Findings from the survey show that repeal would not negatively impact military readiness or effectiveness. When asked about the actual experience of serving in a unit with a co-worker who they believed was gay or lesbian, 92% stated that the unit’s “ability to work together” was “very good,” “good,” or “neither good nor poor.” When asked about how having a service member in their immediate unit who said he or she is gay would affect the unit’s ability to “work together to get the job done,” 70% of service members predicted it would have a positive, mixed, or no effect.
The Senate Armed Services Committee held a hearing with Chairman of the Joint Chiefs of Staff Admiral Mike Mullen, Secretary of Defense Robert Gates, and Pentagon report co-authors General Carter Ham and Department of Defense General Counsel Jeh Johnson on December 2. A second hearing with Joint Chiefs Vice Chairman General James Cartwright and the chiefs of each military branch was held on December 3. All service chiefs confirmed that their branches could implement repeal.
SLDN FREE HOTLINE: Gay, lesbian and bisexual service members with questions on repeal are urged to contact the SLDN hotline to speak with a staff attorney: 202-328-3244 x100.
Servicemembers Legal Defense Network (www.sldn.org) is a national, non-profit legal services and policy organization dedicated to ending “Don’t Ask, Don’t Tell.”
TIMELINE FOR REPEAL
- November 30, 1993: President Bill Clinton signed "Don't Ask, Don't Tell" (DADT) into law, which mandates the discharge of openly gay, lesbian, or bisexual service members.
- 2001: The number of service members fired under DADT reaches 1273, the highest number of discharges in a single year to date.
- December 6, 2004: SLDN filed the Cook v. Gates lawsuit on behalf of 12 service members discharged under "Don't Ask, Don't Tell" who were seeking reinstatement in the military.
- March 2, 2005: Rep. Marty Meehan, (D-MA) introduced the Military Readiness Enhancement Act (MREA) to repeal DADT.
- February 14, 2006: A Blue Ribbon Commission estimated that DADT cost the Pentagon at least $363.8 million to implement during its first 10 years.
- July 23, 2008: SLDN worked with repeal coalition partners to organize the first DADT hearing in the House Armed Services Committee (HASC) since 1993.
- July 2008: 75 percent of Americans -- including 64 percent of Republicans -- said they think gays who publicly disclose their sexual orientation should be allowed to serve in the military (Washington Post).
- June 2009: For the first time, a clear majority of conservatives and weekly churchgoers expressed support for repeal of DADT (Gallup).
- January 27, 2010: President Obama pledged in his State of the Union speech to work with Congress to end DADT that year.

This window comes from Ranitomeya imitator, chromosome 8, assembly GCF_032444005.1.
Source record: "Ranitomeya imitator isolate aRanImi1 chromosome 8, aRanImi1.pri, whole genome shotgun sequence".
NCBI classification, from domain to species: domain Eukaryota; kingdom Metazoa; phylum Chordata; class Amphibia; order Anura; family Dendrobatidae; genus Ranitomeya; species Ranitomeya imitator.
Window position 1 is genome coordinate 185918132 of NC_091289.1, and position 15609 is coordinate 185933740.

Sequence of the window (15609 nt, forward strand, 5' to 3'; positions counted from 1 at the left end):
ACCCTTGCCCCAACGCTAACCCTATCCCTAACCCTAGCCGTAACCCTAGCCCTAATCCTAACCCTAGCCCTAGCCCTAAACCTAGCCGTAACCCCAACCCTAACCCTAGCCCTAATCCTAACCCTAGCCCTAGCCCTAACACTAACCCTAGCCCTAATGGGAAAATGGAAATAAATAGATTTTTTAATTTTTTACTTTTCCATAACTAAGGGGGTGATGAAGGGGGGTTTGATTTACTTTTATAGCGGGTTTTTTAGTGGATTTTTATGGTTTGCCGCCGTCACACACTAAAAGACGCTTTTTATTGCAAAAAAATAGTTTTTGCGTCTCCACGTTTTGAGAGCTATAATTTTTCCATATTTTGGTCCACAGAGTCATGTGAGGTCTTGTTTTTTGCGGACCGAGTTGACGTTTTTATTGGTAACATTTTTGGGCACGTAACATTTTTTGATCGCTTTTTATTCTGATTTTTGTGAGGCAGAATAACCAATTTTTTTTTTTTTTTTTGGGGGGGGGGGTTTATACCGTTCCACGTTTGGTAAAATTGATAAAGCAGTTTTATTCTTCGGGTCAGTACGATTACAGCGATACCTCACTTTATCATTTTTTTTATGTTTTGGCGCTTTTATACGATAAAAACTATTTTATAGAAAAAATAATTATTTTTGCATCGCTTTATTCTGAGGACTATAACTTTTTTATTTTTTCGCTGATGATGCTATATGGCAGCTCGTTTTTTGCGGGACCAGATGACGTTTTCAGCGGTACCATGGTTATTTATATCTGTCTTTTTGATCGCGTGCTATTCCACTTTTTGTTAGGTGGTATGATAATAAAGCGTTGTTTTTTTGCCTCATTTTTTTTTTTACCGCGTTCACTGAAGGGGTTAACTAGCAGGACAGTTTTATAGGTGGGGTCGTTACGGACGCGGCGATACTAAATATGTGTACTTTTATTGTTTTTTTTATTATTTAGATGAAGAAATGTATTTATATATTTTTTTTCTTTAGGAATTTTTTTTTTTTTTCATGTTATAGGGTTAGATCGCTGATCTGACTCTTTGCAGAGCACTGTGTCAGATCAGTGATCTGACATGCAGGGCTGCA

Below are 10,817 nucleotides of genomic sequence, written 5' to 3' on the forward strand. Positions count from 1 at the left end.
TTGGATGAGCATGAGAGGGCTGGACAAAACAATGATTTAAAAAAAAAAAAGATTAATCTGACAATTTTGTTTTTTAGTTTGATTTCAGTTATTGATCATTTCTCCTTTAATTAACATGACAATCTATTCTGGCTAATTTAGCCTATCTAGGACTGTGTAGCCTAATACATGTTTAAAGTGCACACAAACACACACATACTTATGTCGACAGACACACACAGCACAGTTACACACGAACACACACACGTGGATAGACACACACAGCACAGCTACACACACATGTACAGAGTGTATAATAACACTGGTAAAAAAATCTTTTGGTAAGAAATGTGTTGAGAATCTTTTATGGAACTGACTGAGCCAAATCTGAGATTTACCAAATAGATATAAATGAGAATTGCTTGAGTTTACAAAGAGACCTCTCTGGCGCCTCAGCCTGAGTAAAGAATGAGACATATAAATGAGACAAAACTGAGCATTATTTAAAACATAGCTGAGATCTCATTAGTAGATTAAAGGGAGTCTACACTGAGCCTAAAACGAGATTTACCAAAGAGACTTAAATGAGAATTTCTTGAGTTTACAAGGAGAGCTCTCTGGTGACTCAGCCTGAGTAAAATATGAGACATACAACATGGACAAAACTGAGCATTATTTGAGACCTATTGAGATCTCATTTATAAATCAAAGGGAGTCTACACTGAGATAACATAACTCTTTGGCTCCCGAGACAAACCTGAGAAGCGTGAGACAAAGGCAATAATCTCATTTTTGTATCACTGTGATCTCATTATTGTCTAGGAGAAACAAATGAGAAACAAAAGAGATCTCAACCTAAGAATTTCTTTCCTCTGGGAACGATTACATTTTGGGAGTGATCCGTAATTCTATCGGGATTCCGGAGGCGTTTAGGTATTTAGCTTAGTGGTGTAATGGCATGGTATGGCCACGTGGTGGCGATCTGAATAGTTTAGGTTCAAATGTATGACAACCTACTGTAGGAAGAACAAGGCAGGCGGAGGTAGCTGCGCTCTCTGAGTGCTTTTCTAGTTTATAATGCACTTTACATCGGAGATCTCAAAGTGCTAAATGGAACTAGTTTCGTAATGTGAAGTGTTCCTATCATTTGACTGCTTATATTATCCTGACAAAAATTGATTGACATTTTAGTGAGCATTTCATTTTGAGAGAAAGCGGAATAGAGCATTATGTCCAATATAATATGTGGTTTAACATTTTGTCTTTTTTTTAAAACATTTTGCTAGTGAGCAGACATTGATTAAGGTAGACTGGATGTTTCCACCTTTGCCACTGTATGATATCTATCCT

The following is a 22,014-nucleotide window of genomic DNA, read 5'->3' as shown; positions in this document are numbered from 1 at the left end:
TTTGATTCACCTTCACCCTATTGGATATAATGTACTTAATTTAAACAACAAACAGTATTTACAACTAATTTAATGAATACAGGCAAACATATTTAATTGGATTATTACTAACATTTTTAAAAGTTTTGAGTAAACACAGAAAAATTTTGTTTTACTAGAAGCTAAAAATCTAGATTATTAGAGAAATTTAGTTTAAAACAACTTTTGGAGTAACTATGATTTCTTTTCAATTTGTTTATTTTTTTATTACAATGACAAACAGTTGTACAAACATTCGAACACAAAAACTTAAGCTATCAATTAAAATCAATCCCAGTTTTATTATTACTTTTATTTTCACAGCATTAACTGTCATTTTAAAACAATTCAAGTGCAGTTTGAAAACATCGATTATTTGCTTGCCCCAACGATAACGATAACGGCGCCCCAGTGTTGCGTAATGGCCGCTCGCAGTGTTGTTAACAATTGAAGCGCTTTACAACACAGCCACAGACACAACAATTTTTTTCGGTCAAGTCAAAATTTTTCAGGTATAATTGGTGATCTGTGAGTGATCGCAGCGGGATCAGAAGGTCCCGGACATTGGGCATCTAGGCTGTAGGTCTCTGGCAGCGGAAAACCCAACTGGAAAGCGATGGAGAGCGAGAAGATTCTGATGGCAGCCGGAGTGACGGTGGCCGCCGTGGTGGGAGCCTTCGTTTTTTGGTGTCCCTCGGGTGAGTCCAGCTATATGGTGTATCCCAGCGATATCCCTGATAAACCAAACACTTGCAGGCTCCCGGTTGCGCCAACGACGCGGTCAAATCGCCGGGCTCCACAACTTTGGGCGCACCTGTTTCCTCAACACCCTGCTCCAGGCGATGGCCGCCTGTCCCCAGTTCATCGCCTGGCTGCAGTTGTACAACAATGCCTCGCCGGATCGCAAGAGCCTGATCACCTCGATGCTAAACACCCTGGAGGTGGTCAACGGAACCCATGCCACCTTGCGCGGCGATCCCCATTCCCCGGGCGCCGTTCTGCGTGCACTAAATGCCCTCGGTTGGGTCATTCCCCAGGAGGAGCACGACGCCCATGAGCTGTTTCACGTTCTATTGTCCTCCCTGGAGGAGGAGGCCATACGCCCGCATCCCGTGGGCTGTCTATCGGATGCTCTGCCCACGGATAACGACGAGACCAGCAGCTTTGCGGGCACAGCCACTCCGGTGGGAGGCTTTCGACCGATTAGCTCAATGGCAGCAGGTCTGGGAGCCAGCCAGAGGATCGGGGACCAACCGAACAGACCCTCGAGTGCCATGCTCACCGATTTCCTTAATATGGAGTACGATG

- February 2, 2010: Admiral Michael Mullen, Chairman of the Joint Chiefs of Staff, and Robert Gates, Secretary of Defense, told the Senate Armed Services Committee (SASC) they wanted repeal to happen that year.
- March 3, 2010: Senator Joe Lieberman (I-CT) introduced the first-ever bill in the Senate to end "Don't Ask, Don't Tell."
- March 29, 2010: New guidance (DoD Instruction 1332.14, "Enlisted Administrative Separations DoD," and DoD Instruction 1332.30, "Separation of Regular and Reserve Commissioned Officers") issued requiring the following: DADT investigations must be approved by O-7 or higher; Inquiry Officer must be O-5 or higher; and separation must be approved by O-7 or higher. The new guidance also better defined “credible information” and “reliable source,” while establishing some confidentiality for statements made to lawyers, psychotherapists, and clergy.
- May 27, 2010: the House of Representatives adopted an amendment to the National Defense Authorization Act (NDAA) by a vote of 234 to 194 that would lead to the repeal of DADT.
- The SASC added an identical provision in the bill it reported to the Senate the same day.
- September 21, 2010: Senator John McCain (R-AZ) filibustered the entire NDAA, which included DADT repeal, and did so again on December 9.
- October 21, 2010: Memo issued from Secretary of Defense Gates with memo from Under Secretary Stanley requiring that any discharge under DADT be personally approved by the Secretary of the military department concerned, in coordination with DoD General Counsel and Undersecretary for Personnel and Readiness.
- November 30, 2010: The Pentagon released the Comprehensive Review Working Group (CRWG) report, which examined the impact of repeal implementation on the armed forces.
- December 15, 2010: The House passed a stand-alone DADT bill, 250-175. This bill reflected the language of the repeal provision in the NDAA.
- December 18, 2010: The Senate passed the House’s stand-alone DADT bill, 65-31.
- December 22, 2010: President Obama signed the bill allowing for repeal of DADT. However, repeal has yet to be certified, and "Don't Ask" remains the law. DADT repeal legislation passed by Congress requires the President, Secretary of Defense, and Chairman of the Joint Chiefs of Staff to “certify” that the military is ready for repeal, which will not take place until 60 days after the date certification is issued.
- July 22, 2011: President Obama, Defense Secretary Panetta, and Chairman of the Joint Chiefs of Staff Admiral Mullen certified that the U.S. military is ready for DADT repeal.
- September 20, 2011: Repeal of "Don't Ask, Don't Tell" officially went into effect.
- More than 14,000 service members have been fired under the law since 1993.